The debate included a remarkable speech from Robert Key, the Conservative MP for Salisbury who is about to step down from Parliament. He explained that his passionate support for the Bill dates back to an incident from his childhood. As he explained:
"On Friday 13 May 1955, when I was 10 years old, I was on Swanage beach in Dorset with some 20 other children of about the same age. We were doing what children on a beach on a Friday afternoon in May do-building sandcastles, digging holes in the sand, making dams and so on. I was building my castle with a chap called Richard Dunstan: five of my friends were digging holes, and then one of them found a tin. He thought that it was Spam, or something really exotic-yes, Spam was exotic in 1955. He was wrestling to move it, because it was lodged between two rocks. He got out a shoehorn but could not break the tin open. The boys stood back, and were seen throwing things at it.
"My friend and I got bored. We turned round. We had our backs to our friends, and were about the same distance from them as I am from you, Mr. Deputy Speaker, when there was a huge explosion. We were blown into the sea, and lived. Five of my friends died. Five British children were blown up by a British mine on a British beach, within my living memory, and the living memory of many other people. It was an extraordinary thing. It happened in the middle of the 1955 general election. The front page of the following day's edition of The Daily Telegraph carried a story with the headline, "4 Boys Die, One Missing in Explosion". Below that, smaller headlines stated, "Big Crater Torn in Beach" and "Wartime Mine Theory".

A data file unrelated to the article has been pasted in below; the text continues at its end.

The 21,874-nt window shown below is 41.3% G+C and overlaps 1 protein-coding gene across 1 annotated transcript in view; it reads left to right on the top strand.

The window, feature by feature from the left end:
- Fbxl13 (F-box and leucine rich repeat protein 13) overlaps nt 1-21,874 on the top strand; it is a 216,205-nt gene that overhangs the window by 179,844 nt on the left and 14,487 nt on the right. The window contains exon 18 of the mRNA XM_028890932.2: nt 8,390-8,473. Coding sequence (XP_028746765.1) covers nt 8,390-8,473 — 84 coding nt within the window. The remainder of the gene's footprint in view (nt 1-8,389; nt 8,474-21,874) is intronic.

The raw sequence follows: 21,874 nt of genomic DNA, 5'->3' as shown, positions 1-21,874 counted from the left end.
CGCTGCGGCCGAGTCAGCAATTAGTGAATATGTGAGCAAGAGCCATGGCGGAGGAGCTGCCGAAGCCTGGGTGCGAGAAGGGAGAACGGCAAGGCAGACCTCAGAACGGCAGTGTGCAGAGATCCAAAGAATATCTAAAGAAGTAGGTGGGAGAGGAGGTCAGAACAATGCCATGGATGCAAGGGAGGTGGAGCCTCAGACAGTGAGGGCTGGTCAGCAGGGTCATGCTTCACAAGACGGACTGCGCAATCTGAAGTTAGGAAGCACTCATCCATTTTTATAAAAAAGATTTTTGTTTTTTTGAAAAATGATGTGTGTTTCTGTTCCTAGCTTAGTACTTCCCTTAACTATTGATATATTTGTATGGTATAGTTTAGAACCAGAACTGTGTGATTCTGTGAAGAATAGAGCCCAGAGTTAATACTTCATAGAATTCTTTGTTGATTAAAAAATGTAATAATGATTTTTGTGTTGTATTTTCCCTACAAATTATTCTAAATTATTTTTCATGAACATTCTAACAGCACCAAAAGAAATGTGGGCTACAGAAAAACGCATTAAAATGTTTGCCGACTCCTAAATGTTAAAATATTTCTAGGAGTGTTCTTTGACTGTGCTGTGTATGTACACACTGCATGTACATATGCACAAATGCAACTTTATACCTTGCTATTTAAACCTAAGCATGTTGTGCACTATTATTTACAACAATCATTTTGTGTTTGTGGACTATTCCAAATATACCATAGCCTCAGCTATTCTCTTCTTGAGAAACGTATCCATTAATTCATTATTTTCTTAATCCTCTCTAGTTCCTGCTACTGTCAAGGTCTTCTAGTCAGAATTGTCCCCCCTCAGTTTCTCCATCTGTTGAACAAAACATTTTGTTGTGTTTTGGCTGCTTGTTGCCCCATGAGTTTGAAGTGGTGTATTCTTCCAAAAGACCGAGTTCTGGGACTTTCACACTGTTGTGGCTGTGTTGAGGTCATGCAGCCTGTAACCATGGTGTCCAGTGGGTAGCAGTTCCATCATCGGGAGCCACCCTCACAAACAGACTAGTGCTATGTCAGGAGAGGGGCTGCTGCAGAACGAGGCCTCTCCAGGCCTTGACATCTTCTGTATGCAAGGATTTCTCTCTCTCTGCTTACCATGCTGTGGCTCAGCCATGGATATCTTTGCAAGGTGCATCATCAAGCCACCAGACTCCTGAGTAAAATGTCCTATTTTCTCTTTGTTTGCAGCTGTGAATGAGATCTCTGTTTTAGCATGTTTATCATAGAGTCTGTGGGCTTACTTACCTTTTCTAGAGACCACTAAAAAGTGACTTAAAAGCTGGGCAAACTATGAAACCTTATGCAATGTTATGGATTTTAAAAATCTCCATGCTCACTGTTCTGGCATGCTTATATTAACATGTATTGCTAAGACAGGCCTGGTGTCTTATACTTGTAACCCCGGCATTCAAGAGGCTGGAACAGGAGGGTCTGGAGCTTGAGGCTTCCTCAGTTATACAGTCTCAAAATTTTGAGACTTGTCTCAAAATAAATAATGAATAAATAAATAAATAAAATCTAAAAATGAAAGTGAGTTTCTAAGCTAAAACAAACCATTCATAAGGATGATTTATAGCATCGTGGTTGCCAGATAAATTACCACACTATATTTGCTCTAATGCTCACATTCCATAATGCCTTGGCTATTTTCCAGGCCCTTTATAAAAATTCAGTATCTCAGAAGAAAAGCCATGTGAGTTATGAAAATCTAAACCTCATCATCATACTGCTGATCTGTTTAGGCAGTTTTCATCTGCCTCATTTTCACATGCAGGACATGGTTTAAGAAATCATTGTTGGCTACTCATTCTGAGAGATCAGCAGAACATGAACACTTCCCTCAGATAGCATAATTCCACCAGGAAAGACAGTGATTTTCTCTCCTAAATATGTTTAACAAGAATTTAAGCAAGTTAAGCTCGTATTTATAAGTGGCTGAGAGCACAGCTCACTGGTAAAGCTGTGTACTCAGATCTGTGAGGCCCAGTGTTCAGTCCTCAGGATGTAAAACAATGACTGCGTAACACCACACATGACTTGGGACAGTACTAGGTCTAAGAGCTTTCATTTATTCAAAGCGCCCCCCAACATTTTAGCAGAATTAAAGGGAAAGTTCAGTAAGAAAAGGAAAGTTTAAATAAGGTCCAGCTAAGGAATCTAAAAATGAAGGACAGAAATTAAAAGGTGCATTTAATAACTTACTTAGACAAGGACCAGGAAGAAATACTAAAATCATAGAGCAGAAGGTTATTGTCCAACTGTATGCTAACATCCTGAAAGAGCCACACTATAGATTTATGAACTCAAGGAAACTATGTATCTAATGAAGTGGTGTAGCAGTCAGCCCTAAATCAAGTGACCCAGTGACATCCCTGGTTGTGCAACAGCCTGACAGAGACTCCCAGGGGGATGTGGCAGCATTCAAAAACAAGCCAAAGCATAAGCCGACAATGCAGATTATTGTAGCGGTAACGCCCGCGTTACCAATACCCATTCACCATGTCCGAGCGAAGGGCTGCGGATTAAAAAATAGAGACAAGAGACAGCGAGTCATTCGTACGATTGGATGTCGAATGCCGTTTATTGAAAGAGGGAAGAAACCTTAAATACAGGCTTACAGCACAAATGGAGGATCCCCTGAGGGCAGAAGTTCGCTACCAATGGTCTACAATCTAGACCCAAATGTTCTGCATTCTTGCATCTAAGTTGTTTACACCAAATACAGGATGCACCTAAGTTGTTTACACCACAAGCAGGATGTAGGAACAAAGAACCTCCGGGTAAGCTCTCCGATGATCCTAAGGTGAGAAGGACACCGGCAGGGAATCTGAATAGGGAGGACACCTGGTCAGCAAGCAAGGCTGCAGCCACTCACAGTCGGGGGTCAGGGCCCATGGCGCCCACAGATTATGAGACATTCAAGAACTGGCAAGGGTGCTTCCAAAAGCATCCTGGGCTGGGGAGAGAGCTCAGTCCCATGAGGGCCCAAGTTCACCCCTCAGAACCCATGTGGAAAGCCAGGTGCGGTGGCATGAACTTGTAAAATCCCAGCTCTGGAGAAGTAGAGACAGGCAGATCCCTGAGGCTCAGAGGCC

"There was not much theory involved for the five who were killed, or for the two of us who were the luckiest people alive. I still think that I am the luckiest person alive in this House."
He went on to explain how, as a minister decades later, he had obtained the police and coroner's records from the time, which recorded that there were dozens of mines unaccounted for on Swanage beach after a clearance certificate had been issued.
He concluded, in what could yet turn out to be his final speech in the Commons:
"This is a horrendous story, and I repeat it to the House to point out that on the issue of mine clearance, whether it is cluster bombs, cluster munitions or mines of any kind, the impact is the same on a child of 10 at play, whether in Beirut or in Swanage. Personally, I would like to see the mystery of the missing mines of Swanage bay cleared up."
"I support the Bill-of course I do, after what I have been through in my life. I still think I am the luckiest Member to be alive. It motivated me in my politics, and it motivated me to be interested in defence once I came to the House. I have done that for 27 years. I hope the lessons of Swanage beach will not be forgotten. I hope the Bill will be but one step on the road to realising that although war may have to be fought, we should always strive to do it honourably, morally, with integrity, and always and everywhere with the minimum impact on a civilian population that has not put itself in harm's way. That is my wish, and that is why I support the Bill."